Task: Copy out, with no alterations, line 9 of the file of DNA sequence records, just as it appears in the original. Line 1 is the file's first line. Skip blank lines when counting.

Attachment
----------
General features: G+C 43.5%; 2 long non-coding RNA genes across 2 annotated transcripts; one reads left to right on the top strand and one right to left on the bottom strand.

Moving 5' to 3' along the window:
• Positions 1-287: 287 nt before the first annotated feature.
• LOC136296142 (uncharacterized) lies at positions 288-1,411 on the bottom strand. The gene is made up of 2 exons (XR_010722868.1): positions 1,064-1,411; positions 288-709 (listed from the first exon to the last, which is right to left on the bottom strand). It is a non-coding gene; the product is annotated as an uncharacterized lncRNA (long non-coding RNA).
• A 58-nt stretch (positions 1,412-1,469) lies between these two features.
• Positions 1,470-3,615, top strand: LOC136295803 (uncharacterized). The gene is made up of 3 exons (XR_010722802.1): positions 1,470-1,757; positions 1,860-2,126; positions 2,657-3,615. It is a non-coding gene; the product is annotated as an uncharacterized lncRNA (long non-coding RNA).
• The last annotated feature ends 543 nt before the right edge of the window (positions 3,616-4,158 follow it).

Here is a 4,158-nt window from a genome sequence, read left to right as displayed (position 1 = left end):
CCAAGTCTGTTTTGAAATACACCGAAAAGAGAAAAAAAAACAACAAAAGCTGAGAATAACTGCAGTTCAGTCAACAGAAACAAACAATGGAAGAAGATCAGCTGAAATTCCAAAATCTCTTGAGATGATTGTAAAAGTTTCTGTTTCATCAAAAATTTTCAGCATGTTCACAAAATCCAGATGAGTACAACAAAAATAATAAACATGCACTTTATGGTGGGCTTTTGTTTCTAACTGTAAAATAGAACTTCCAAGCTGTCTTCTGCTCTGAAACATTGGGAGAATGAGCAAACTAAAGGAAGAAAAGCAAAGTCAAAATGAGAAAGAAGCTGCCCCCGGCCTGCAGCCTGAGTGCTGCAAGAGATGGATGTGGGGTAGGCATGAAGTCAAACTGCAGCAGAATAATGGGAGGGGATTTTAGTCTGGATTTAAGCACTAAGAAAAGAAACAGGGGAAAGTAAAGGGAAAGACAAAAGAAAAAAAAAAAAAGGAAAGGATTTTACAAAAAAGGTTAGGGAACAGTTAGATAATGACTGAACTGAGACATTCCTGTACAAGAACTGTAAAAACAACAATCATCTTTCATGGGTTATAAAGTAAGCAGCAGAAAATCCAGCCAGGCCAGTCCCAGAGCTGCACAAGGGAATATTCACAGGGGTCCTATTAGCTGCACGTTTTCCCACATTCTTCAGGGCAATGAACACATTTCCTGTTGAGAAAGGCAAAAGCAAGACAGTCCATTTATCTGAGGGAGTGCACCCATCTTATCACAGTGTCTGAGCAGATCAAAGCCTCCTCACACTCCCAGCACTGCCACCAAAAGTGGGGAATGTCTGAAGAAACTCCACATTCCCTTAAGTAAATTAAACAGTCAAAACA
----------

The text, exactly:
CCAAGTCTGTTTTGAAATACACCGAAAAGAGAAAAAAAAACAACAAAAGCTGAGAATAACTGCAGTTCAGTCAACAGAAACAAACAATGGAAGAAGATCAGCTGAAATTCCAAAATCTCTTGAGATGATTGTAAAAGTTTCTGTTTCATCAAAAATTTTCAGCATGTTCACAAAATCCAGATGAGTACAACAAAAATAATAAACATGCACTTTATGGTGGGCTTTTGTTTCTAACTGTAAAATAGAACTTCCAAGCTGTCTTCTGCTCTGAAACATTGGGAGAATGAGCAAACTAAAGGAAGAAAAGCAAAGTCAAAATGAGAAAGAAGCTGCCCCCGGCCTGCAGCCTGAGTGCTGCAAGAGATGGATGTGGGGTAGGCATGAAGTCAAACTGCAGCAGAATAATGGGAGGGGATTTTAGTCTGGATTTAAGCACTAAGAAAAGAAACAGGGGAAAGTAAAGGGAAAGACAAAAGAAAAAAAAAAAAAGGAAAGGATTTTACAAAAAAGGTTAGGGAACAGTTAGATAATGACTGAACTGAGACATTCCTGTACAAGAACTGTAAAAACAACAATCATCTTTCATGGGTTATAAAGTAAGCAGCAGAAAATCCAGCCAGGCCAGTCCCAGAGCTGCACAAGGGAATATTCACAGGGGTCCTATTAGCTGCACGTTTTCCCACATTCTTCAGGGCAATGAACACATTTCCTGTTGAGAAAGGCAAAAGCAAGACAGTCCATTTATCTGAGGGAGTGCACCCATCTTATCACAGTGTCTGAGCAGATCAAAGCCTCCTCACACTCCCAGCACTGCCACCAAAAGTGGGGAATGTCTGAAGAAACTCCACATTCCCTTAAGTAAATTAAACAGTCAAAACA